However, Article 33 of the Measures for the Protection of Foreign Geographical Indications issued by the Administration of Quality Supervision Inspection and Quarantine (AQSIQ) in March 2016 opened the possibility for a Chinese court to revoke a foreign GI.

No detail explaining the circumstances in which a foreign GI can be revoked was provided. However, recently, the Measures were revised by the China National Intellectual Property Administration (CNIPA) and the terms "when the foreign GI has been revoked by a decision of the judiciary", were replaced by "where it is a generic name or has become a generic name in China". Furthermore, on 25 March 2020, the CNIPA released the draft of a Guide for Determining Geographical Indications as Generic Names, inviting public comments.

This Guide provides clear procedures allowing any party, not only to oppose the registration of a GI, but also to apply for the revocation of a registered GI based on genericity, thus allowing market access and exports of the products bearing the GI.

This evolution appears to have been made in accordance with the first phase of the US-China Economic and Trade Agreement signed on 15 January 2020, in which the US insisted that China should create procedures allowing the genericity of a foreign GI in China, even if the foreign GI remains valid in its country of origin.

This, of course, is in absolute contradiction with the European principle according to which a GI shall not become generic, at least as long as it is protected as a GI in its country of origin.

The EU China GI Agreement does not address this issue which, among a number of other topics, will remain to be discussed between the two parties.

Mr. ZHU Zhigang is a partner and attorney-at-law with Wanhuida Law Firm, and a member of the MARQUES China Team

Posted by: Blog Administrator @ 08.22
Tags: GI, China, geographical indication,
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Trade marks in Turkey after COVID-19: part 2

In their second post, Utku Süngü and Mutlu yıldırım Köse look at some of the trade mark applications that have arisen from the COVID-19 pandemic.

This is the second part of our article on the impact of COVID-19 in Turkey. The first post, looking at trade mark trends, can be read here.

With the COVID-19 pandemic, phrases such as “Koronavirus” (Coronavirus), “Korona” (Corona), “Sosyal Mesafe” (Social Distancing) and “Evde Kal” (Stay Home) have become part of our daily lives. This has also affected trade mark applications. Hence, we find phrases that are related to the pandemic such as “Covid-19”, “Coronavirüs”, “Koronavirüs” “Sosyal Mesafe”, “Covid” and “Korona” among the trade mark applications filed since the beginning of 2020.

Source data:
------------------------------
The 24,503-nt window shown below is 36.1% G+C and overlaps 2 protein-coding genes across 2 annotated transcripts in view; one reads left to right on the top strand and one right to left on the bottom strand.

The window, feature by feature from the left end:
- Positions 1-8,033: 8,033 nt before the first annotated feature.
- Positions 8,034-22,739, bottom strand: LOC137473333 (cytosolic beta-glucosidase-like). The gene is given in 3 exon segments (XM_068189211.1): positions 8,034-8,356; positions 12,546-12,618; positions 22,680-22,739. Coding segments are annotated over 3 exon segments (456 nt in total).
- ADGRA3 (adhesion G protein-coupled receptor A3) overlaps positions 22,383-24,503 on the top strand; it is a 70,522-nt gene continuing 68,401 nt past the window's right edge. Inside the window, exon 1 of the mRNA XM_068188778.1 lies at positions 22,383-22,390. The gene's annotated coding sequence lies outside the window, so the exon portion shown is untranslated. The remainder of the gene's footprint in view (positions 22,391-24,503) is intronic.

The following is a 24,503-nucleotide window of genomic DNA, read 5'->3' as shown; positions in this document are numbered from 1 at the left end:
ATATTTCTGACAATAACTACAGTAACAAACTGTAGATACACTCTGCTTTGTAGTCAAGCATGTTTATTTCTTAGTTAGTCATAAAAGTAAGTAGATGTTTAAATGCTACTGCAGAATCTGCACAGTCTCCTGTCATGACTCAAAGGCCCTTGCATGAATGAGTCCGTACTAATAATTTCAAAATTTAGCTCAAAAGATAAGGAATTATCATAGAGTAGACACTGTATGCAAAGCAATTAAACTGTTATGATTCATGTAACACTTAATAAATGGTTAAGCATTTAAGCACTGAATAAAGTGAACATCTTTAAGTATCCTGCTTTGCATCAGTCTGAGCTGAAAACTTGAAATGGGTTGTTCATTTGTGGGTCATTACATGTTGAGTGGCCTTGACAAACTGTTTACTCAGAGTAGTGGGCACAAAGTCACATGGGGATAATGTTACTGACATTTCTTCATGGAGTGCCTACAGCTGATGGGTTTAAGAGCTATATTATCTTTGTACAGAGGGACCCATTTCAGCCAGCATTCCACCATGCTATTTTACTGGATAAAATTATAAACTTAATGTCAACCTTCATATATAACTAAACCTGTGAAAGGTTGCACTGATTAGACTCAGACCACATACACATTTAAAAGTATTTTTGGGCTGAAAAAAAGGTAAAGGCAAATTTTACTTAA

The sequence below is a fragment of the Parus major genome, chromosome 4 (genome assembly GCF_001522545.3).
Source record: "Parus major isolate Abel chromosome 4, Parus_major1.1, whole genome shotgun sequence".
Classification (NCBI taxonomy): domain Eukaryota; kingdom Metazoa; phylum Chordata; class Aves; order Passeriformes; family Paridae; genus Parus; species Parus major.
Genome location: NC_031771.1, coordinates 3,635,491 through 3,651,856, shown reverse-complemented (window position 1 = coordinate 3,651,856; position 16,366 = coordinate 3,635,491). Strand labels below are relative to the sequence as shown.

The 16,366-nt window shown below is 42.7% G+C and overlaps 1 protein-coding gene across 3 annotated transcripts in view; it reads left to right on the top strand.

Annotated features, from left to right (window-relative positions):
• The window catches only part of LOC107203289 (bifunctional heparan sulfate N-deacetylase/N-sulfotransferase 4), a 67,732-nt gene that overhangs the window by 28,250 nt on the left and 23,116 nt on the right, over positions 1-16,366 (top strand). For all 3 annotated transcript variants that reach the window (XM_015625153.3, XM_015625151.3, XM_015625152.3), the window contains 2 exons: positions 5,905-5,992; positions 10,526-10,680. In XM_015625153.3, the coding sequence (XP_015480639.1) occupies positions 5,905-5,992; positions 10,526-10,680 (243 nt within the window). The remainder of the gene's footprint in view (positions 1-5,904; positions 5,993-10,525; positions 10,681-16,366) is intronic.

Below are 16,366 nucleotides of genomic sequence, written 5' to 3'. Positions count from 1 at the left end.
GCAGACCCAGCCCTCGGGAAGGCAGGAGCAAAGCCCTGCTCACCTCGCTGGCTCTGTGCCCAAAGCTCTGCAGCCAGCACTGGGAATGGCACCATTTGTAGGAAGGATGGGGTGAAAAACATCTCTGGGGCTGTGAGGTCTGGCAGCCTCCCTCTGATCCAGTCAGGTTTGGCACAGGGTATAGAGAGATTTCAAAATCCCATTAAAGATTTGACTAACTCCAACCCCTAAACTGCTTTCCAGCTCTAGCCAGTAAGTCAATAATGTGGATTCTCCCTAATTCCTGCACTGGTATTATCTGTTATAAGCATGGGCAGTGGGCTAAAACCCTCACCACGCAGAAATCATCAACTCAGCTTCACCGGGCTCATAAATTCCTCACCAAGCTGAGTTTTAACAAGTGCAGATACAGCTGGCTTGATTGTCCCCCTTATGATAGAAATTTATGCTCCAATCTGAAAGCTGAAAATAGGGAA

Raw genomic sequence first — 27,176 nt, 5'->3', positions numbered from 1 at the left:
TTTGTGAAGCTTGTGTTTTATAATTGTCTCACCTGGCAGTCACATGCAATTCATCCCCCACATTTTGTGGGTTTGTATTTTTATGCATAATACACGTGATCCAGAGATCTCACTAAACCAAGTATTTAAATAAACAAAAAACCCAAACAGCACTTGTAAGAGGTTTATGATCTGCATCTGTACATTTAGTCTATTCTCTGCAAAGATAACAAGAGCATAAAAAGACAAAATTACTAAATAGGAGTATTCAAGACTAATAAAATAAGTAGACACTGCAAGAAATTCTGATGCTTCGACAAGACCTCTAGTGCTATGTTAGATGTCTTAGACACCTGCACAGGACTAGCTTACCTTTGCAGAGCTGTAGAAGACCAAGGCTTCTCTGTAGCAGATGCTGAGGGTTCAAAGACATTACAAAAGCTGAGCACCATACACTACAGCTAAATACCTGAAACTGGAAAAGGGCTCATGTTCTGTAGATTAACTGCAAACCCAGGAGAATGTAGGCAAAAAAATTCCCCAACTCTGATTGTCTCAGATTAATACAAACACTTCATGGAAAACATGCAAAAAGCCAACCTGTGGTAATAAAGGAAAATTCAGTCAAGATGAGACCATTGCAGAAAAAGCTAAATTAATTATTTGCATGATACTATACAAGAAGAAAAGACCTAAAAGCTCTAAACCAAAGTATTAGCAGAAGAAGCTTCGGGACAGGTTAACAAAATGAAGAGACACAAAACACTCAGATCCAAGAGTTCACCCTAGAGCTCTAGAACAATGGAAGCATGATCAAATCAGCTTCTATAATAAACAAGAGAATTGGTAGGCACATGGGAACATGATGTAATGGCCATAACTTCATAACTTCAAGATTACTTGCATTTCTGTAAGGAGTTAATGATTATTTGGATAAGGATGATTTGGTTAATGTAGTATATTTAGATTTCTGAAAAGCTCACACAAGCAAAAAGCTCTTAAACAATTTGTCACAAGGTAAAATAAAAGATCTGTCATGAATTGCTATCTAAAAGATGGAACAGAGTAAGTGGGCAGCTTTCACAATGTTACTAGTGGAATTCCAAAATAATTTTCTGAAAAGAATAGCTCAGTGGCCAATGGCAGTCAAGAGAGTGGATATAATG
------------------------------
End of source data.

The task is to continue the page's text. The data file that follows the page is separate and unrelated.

It has been detected in the research made on the trade mark records of the Office that some of the trade mark applications have been rejected after the first examination while the registration process for some is continuing.

It can be stated that the Office rejects trade mark applications with the phrases “Covid-19”, “Korona” and “Corona” when they are applied for classes 3, 5, 9 and 10 which include cleaning, health, medical and protective materials in general, except when they have an additional distinctive device or phrase. For instance, it has been decided for the trademark application pictured right (number 2020/32607) that the registration process continue for the classes 3 and 5.

However, a trade mark application for “Korona” (number 2020/38152) has been rejected for class 3. Likewise, an application for “Coronagel” (number 2020/10514) has been rejected after the first examination for the class 5 including Disinfectants, antiseptics (microbe killers), detergents for medical purposes, medicated soap, disinfecting soap, antibacterial hand lotions.

Meanwhile, an application for “Hyper Corona” (number 2020/35062) has not been rejected for class 5 that includes the same goods and it is published in the Official Trademark Bulletin.